Hookworms get their name from the hook-like mouthpart
Whipworms are intestinal parasites about 1/4 inch (6 mm) long. They live in the cecum, a pouch that forms the first part of the large intestine and in the actual large intestine of dogs, causing irritation to the intestinal lining. Whipworm eggs are resistant to drying and heat, so they can remain alive in the environment for up to five years.
Tapeworms are flat, segmented intestinal parasites. They belong to a different family than other intestinal parasites like hookworms and roundworms. The tapeworm uses its hook-like mouthparts for anchoring to the wall of the small intestine. Adult tapeworms can reach up to 11” (30 cm). As the adult tapeworm matures, individual segments (proglottids) break off from the main body of the tapeworm and pass into the dog’s faeces. These segments look just like grains of rice and are about 1/2” (12 mm) long and about 1/8” (3 mm) wide. You may even see them around the anus or in freshly passed poop. A flea larva can ingest tapeworm eggs. Once inside the larval flea, the tapeworm egg continues to develop as the larval flea matures into an adult. Your dog may ingest the flea during grooming or in response to a flea bite. As the flea is digested within the dog’s intestine, the tapeworm egg is released, hatches, and anchors itself to the intestinal lining, completing its lifecycle.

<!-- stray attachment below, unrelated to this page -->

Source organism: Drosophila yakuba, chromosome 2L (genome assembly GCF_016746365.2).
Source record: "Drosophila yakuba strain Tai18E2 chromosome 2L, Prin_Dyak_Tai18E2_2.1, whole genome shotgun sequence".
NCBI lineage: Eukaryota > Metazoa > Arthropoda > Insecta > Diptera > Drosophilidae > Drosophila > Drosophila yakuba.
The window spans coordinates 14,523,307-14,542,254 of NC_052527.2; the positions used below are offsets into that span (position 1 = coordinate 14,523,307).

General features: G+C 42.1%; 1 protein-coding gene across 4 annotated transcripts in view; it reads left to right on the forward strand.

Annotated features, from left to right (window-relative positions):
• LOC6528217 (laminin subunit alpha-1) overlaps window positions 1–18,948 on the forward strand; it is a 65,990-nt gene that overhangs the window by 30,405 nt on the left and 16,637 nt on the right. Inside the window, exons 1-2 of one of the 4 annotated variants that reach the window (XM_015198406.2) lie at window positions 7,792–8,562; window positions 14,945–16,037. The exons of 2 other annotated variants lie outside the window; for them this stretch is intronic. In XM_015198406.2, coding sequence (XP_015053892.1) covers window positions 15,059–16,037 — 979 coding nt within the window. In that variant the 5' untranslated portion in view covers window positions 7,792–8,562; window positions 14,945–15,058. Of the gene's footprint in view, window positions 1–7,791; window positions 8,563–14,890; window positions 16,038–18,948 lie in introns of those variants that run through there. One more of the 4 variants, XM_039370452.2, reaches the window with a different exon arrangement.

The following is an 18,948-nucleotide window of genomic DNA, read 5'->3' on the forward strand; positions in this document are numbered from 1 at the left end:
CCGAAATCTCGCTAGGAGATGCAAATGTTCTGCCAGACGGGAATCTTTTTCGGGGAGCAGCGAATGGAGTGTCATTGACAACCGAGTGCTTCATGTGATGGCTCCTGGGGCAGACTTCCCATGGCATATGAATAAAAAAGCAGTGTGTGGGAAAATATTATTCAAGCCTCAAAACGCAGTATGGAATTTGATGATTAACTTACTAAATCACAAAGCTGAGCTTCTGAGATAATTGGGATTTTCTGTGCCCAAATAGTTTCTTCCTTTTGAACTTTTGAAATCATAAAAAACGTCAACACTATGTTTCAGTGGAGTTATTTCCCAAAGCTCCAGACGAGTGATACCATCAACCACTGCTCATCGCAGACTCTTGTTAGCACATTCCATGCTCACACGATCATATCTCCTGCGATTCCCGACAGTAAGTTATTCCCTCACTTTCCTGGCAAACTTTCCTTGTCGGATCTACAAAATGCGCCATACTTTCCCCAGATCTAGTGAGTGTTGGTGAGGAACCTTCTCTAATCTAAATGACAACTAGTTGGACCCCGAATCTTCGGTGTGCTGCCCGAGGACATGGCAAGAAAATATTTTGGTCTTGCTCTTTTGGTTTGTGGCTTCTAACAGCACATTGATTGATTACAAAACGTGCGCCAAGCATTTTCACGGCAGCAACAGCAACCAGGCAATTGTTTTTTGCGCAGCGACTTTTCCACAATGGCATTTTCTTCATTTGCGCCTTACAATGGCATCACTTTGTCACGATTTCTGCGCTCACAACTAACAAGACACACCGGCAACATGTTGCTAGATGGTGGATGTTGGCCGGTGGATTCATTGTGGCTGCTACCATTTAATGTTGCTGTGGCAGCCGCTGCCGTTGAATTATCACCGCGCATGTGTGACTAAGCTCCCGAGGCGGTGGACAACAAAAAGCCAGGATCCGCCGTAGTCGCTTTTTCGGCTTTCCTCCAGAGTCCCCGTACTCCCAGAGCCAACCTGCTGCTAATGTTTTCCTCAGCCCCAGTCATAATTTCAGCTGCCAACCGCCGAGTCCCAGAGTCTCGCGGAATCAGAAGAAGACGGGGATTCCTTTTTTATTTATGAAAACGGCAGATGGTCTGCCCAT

Tapeworms are flat, segmented intestinal parasites
Adult heartworms are found in the heart, pulmonary artery (one of the big blood vessels from the heart), and adjacent large blood vessels of infected dogs. They may sometimes be found in other parts of the circulatory system. Female adult heartworms are 6 – 14″ long (15 – 36 cm) and 1/8″ wide (3 mm). Males are about half the size of females. Adult heartworms may live for five to seven years. During this time, females produce millions of offspring called microfilaria. These microfilariae live mainly in the small vessels of the bloodstream.